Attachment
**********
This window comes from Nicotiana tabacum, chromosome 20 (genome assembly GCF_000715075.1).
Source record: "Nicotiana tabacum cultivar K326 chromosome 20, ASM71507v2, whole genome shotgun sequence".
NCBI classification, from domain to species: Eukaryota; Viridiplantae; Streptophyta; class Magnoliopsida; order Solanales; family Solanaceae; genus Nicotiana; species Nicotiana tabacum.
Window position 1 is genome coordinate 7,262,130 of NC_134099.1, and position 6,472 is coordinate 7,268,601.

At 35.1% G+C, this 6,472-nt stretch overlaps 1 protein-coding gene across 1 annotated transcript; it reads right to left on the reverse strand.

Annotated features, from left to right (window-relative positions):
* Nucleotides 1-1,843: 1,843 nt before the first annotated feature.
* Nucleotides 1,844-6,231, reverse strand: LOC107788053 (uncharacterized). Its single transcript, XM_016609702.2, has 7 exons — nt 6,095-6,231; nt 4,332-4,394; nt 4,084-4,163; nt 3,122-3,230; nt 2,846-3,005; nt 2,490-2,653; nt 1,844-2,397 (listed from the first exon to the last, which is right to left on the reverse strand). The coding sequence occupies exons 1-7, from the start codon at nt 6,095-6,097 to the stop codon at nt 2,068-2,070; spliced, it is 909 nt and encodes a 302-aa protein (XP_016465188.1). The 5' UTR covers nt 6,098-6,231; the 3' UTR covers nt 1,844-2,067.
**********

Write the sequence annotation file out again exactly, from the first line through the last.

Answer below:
This window comes from Nicotiana tabacum, chromosome 20 (genome assembly GCF_000715075.1).
Source record: "Nicotiana tabacum cultivar K326 chromosome 20, ASM71507v2, whole genome shotgun sequence".
NCBI classification, from domain to species: Eukaryota; Viridiplantae; Streptophyta; class Magnoliopsida; order Solanales; family Solanaceae; genus Nicotiana; species Nicotiana tabacum.
Window position 1 is genome coordinate 7,262,130 of NC_134099.1, and position 6,472 is coordinate 7,268,601.

At 35.1% G+C, this 6,472-nt stretch overlaps 1 protein-coding gene across 1 annotated transcript; it reads right to left on the reverse strand.

Annotated features, from left to right (window-relative positions):
* Nucleotides 1-1,843: 1,843 nt before the first annotated feature.
* Nucleotides 1,844-6,231, reverse strand: LOC107788053 (uncharacterized). Its single transcript, XM_016609702.2, has 7 exons — nt 6,095-6,231; nt 4,332-4,394; nt 4,084-4,163; nt 3,122-3,230; nt 2,846-3,005; nt 2,490-2,653; nt 1,844-2,397 (listed from the first exon to the last, which is right to left on the reverse strand). The coding sequence occupies exons 1-7, from the start codon at nt 6,095-6,097 to the stop codon at nt 2,068-2,070; spliced, it is 909 nt and encodes a 302-aa protein (XP_016465188.1). The 5' UTR covers nt 6,098-6,231; the 3' UTR covers nt 1,844-2,067.